My little grandbaby has a cold. She’s a year and a half, and I can count on one hand the number of times she’s had a cold, that’s pretty lucky if you ask me. I had the kind of babies whose eardrums sometimes ruptured, babies who needed emergency surgery, babies who maxed our their prescription coverage on a regular basis. I thank God every day for this blessing of a granddaughter who is bright and beautiful and healthy.
My oldest kids used to miss school quite a bit. They caught every bug that went around. And of course they milked it for nursing by mommy. One year all three of them had mono at the same time. That was fun. Then our four little ones were placed in our home. At first I thought we’d never see the end of the doctor’s office. The nurse practitioner assured me we’d adjust. “You’re all carrying different sets of germs. You’re getting each other sick. Eventually you’ll all mesh into one big set of germs and everyone will be just fine!” I can’t believe how much I was looking forward to becoming one giant ball of germs.
It probably took nearly a year for the viral attacks to stop wreaking havoc on my every waking moment. We passed stomach flu, bird flu, swine flue, flu A, flu B… you name it, we had it. Somehow my husband managed to skip most of them, but seven sick kids- that will really separate the men from the boys, or shall I say the weak from the Mama’s?!
In fact, I went through it so much, I’m holding the million dollar idea to disinfecting in my head. I’m just waiting for Lysol to call me. (Seriously, somebody get me a meeting!) When I look back at those early years of having so many kids, I wonder how I ever made it through the piles of diapers and vomit, but somehow I did it. I have to credit the good Lord. He must of deadened my sense of smell. Kids are stinky. Sick kids are stinkier. Should I ever forget where I’ve come from, let me just look back at a week of carrying bowls to the children who wouldn’t throw-up in the toilet.
Sometimes we’re so busy thinking of all the things that go wrong in our lives that we forget to see what goes right. My little girl is in the third grade and the only day she ever missed school was the day of her grandfather’s funeral. It took us two good years to develop the strong immune systems we have now, but (and I’m knocking on solid wood here) I’m not chasing everyone with buckets anymore. A bug might still slip through our crew, but today when the nurse called to say my little Diva tried to take a nap on the slide at recess and she was running fever, I realized, that was the first time the nurse has ever sent her home. Her big sister had the record for the most visits to the nurse. Talk about your 180… Some people still think I’m crazy for adopting so many kids, and maybe I am, but I have two precious little girls sniffling in my bed, running fever, cuddled up, and I can’t help but be thankful. This cold will pass. We’ve been given amazing healthy children.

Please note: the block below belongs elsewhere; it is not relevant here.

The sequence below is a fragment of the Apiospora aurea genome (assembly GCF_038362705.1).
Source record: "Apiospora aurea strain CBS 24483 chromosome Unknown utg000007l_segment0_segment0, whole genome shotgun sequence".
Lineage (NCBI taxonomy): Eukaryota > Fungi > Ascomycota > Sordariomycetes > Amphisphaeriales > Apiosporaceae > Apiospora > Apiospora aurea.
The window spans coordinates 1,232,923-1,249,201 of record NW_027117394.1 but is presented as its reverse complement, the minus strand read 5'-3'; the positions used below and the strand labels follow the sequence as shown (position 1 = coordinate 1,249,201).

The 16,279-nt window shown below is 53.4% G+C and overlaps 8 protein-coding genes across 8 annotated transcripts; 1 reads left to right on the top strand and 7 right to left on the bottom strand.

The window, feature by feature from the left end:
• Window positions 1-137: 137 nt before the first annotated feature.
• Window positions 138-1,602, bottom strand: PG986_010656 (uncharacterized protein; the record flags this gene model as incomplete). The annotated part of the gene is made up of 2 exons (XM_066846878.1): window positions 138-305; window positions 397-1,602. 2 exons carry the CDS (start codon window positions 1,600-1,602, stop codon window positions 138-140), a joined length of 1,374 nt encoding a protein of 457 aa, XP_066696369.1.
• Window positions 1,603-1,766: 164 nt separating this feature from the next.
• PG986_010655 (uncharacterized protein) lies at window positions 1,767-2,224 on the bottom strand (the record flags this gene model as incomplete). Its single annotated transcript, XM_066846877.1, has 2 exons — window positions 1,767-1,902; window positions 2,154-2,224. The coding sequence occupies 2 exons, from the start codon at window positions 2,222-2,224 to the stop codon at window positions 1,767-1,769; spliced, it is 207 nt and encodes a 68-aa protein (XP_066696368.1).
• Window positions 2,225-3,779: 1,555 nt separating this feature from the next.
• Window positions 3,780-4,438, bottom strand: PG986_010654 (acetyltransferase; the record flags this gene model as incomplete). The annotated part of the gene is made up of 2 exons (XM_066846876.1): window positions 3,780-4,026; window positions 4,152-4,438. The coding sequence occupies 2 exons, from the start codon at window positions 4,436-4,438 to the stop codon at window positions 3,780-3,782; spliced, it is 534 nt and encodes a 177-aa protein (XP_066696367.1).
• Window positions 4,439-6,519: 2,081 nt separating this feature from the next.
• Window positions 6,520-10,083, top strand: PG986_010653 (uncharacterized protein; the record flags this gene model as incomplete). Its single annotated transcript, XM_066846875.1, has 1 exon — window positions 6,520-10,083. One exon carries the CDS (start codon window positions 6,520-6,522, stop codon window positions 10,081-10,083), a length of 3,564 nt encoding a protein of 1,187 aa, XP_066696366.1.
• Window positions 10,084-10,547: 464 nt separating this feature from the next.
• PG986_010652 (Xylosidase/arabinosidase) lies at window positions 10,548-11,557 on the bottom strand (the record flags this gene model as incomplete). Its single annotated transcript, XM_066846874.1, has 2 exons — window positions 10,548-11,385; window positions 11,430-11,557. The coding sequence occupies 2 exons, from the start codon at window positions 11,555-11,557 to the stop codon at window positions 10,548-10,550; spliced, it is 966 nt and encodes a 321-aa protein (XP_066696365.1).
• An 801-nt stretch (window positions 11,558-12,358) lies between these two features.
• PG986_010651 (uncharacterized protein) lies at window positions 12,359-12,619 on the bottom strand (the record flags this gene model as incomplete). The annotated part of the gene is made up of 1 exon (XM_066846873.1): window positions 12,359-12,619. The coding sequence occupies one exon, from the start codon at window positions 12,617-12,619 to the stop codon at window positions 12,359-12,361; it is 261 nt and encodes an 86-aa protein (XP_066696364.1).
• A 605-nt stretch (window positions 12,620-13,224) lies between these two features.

You see, we were cuddled up watching reruns of “Say Yes to the Dress” when a bride fighting cancer really spoke to my heart. At the end of the episode, a graphic said “In Memory Of…” and sure enough Google helped me learn more about this amazing Margo. Then I found her blog. I read it, and cried. I spent a few minutes thinking of how close cancer came to taking my mother from me, not once, but twice…. I thought about my little sister fighting her battle now, I thought of my father and the struggles he’s had with his health, and my oldest son and all the surgeries he’s already had, and the scare we had when we weren’t sure this grandbaby would be so perfect with her ten little fingers and ten little toes, and I said to myself “I’m so lucky. We never know which way our prayers will be answered.”
That’s the great mystery of life. Some people fight the good fight and win. Some people fight the fight and can’t escape. Some people are never given a fight. There’s no rhyme or reason to any of it. But when our kids are running around eating mud we never think to stop and be thankful for the blessing of good health they’ve been given. Today a lady named Margo on a rerun in a wedding dress made me look over at two sick little girls and give heartfelt thanks. I wonder if her mother knows that Margo’s bald head in a white gown spread such a message of love that it is still carried on? I bet that’s exactly the legacy she meant to leave behind…